Both Caitlin Moran’s book and Sheryl Sandberg’s talk caused discomfort in a way, yet were incredibly eye-opening for me. It’s easy to blame men for “keeping us down” – but the reality is that we, as women, have a responsibility to make the changes ourselves. We have to not only believe that we are equal and deserve to be treated as such, but to get out there and do what needs to be done. That doesn’t mean that we have to act like men, and if our brains are wired differently, maybe that’s not even possible. And considering the state of politics and the environment, I for one am not convinced that the present mode of leadership is the best way anyway. But if women want a chance to make a difference and to take the lead, then we have to do it for ourselves. We have to step up. And a good way to start is to read How To Be a Woman and watch Why we have too few women leaders.
Please take the time to comment, I’d love to hear your opinion on this topic. And as always thanks for stopping by, I appreciate it.
“It seems that most of us thrive by feeling a sense of purpose. ”
– Dan Ariely
What motivates us at work? What is it that drives us? Many people believe it is how much money you make. But that didn’t make sense to me, there are too many other factors involved. Then I saw this quote by Dan Ariely – It seems that most of us thrive by feeling a sense of purpose. And I thought – yes that’s it.
And an experience last week at my work – Figjam Workshops – illustrated that beautifully. Last week, my business partner Deb and I finished facilitating a 5 week Creative Empowerment Workshop for a group. And during the closing circle, one of the participants said that during the workshop he had an epiphany, and that the workshop had changed his life! Needless to say, Deb and I were in tears, and we looked at each other and both felt it – This is why we do this work!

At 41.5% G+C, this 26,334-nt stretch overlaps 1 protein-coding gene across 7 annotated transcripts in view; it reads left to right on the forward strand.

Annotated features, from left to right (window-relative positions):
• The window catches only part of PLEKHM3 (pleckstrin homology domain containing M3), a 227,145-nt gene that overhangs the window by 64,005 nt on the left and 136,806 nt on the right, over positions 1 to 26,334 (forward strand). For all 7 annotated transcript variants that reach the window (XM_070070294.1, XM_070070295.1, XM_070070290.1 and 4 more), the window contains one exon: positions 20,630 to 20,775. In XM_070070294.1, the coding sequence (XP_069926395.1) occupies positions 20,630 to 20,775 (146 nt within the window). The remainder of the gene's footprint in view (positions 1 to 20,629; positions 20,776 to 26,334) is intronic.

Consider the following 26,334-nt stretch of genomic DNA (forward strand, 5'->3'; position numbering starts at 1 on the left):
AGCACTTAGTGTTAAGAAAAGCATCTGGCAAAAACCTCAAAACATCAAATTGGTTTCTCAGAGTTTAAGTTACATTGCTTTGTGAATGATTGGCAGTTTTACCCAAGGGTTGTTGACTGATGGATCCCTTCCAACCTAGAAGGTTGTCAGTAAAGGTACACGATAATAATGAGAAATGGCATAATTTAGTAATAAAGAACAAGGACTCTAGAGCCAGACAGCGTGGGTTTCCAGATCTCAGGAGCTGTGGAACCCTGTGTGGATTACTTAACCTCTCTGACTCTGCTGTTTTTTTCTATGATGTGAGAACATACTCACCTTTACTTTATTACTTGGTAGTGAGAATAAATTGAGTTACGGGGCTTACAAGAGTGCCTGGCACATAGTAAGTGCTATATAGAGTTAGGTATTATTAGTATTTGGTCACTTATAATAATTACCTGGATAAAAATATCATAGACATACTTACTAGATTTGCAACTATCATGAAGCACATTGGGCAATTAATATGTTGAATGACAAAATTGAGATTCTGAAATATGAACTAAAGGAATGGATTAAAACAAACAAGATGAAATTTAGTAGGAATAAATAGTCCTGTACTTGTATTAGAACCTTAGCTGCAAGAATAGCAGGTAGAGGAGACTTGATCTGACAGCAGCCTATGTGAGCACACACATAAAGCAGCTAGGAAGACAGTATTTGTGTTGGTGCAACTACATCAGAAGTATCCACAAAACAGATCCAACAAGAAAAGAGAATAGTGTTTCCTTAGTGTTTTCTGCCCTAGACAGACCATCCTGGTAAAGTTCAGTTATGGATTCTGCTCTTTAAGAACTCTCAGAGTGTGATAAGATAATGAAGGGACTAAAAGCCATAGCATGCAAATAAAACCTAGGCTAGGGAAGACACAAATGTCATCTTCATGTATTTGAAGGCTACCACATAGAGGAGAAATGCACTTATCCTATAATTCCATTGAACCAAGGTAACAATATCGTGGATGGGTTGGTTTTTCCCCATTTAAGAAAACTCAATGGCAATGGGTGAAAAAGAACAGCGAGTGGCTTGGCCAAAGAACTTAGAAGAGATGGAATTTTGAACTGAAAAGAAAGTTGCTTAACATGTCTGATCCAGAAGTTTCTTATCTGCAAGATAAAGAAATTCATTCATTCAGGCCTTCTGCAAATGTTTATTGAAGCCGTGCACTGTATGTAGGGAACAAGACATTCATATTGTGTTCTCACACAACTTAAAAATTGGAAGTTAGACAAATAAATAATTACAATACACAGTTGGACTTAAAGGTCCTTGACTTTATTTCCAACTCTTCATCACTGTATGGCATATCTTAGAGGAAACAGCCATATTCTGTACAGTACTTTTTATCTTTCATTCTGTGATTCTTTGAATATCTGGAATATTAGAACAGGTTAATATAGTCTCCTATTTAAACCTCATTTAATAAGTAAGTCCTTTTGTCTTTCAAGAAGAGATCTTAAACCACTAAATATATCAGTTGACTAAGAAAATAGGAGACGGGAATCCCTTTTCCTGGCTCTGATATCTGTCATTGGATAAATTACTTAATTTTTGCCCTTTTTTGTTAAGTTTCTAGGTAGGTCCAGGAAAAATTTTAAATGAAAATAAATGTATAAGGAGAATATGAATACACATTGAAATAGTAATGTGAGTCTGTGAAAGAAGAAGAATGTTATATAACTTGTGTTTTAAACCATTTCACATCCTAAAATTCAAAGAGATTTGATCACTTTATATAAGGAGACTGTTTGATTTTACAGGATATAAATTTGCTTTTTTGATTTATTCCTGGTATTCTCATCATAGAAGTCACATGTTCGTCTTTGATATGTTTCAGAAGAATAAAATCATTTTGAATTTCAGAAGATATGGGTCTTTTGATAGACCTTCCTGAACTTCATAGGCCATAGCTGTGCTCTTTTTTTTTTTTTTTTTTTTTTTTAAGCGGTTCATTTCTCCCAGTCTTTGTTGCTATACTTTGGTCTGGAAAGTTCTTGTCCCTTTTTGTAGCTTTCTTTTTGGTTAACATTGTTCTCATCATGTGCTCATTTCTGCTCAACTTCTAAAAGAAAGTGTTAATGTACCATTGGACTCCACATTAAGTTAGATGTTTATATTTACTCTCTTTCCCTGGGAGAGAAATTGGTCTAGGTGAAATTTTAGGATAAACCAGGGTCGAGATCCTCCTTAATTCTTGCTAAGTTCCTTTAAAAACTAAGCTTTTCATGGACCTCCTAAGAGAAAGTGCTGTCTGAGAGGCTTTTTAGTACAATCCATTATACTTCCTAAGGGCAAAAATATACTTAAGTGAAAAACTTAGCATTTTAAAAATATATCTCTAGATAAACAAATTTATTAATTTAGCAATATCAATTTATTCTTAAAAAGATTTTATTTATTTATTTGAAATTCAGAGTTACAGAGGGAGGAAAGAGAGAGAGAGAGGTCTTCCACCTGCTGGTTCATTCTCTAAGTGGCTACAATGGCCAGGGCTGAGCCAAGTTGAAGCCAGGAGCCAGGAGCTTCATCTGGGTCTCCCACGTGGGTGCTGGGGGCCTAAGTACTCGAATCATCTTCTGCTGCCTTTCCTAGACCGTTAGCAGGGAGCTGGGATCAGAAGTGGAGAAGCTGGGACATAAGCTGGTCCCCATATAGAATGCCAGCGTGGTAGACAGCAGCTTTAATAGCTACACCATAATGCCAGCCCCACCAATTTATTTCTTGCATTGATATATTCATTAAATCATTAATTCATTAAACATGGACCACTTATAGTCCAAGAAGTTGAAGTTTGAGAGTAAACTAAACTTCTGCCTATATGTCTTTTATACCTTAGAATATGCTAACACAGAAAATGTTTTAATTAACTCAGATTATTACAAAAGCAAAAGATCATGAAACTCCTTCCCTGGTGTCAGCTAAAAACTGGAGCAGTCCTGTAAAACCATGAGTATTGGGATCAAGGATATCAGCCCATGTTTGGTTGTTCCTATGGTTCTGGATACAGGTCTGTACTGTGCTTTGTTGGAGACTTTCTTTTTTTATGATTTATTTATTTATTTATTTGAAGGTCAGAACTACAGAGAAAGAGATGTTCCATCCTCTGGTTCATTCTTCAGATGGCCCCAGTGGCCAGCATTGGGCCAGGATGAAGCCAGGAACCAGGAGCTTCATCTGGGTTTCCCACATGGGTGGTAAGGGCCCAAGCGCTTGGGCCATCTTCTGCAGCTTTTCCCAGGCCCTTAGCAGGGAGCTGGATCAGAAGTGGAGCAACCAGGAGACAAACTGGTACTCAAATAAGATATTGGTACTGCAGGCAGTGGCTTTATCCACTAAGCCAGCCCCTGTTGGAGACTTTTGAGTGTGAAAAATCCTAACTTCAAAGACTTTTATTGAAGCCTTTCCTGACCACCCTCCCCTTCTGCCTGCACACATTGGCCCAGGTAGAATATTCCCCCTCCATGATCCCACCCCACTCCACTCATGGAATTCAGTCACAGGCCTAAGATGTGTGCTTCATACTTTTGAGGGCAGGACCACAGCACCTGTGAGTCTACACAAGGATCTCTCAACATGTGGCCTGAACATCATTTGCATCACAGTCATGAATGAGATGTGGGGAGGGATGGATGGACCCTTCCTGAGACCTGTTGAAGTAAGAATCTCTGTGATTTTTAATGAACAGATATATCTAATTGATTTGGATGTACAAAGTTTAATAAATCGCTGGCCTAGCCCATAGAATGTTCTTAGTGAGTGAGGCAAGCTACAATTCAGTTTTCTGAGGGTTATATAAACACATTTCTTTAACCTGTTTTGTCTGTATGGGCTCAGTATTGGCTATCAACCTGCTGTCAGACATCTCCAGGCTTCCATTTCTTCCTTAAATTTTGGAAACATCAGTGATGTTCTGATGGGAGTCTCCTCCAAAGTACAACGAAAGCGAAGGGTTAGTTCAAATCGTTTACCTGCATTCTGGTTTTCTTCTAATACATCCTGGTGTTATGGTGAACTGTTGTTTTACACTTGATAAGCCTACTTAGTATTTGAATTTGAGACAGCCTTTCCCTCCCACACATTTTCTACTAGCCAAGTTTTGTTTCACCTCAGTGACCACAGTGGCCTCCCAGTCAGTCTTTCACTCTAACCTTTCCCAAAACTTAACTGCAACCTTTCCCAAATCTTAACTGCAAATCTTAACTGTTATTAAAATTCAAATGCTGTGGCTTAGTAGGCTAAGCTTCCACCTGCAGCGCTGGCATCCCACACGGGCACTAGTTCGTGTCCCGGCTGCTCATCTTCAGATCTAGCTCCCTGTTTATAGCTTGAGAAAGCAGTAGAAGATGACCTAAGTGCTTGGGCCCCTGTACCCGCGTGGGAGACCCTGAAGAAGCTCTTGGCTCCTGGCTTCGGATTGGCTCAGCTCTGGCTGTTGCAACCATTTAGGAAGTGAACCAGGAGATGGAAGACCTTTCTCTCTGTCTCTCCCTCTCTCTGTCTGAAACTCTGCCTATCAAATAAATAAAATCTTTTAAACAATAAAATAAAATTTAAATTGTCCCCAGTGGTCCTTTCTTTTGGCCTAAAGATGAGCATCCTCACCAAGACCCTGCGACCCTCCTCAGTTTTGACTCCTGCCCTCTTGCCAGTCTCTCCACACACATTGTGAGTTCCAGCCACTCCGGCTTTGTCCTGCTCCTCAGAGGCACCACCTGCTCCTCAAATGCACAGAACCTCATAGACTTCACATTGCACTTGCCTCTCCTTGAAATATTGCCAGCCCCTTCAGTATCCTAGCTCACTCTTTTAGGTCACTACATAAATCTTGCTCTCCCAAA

It’s not for the money! Working for a charitable trust will never make us rich, as a matter of fact, by the end of the year when funding has run out, we usually find ourselves working several weeks for no pay at all. We do the work because we love it. And we love it because we feel an incredible sense of purpose.
Dan Ariely, professor of Psychology and Behavioral Economics at Duke University and a founding member of the Center for Advanced Hindsight, has this to say about motivation at work:
“So when we think about labor, we usually think about motivation and payment as the same thing, but the reality is that we should probably add all kinds of things to it — meaning, creation, challenges, ownership, identity, pride, etc. And the good news is that if we added all of those components and thought about them, how do we create our own meaning, pride, motivation, and how do we do it in our workplace and for the employees, I think we could get people to both be more productive and happier.”
In this stimulating and entertaining talk, Dan Ariely explains What Makes Us Feel Good About Our Work?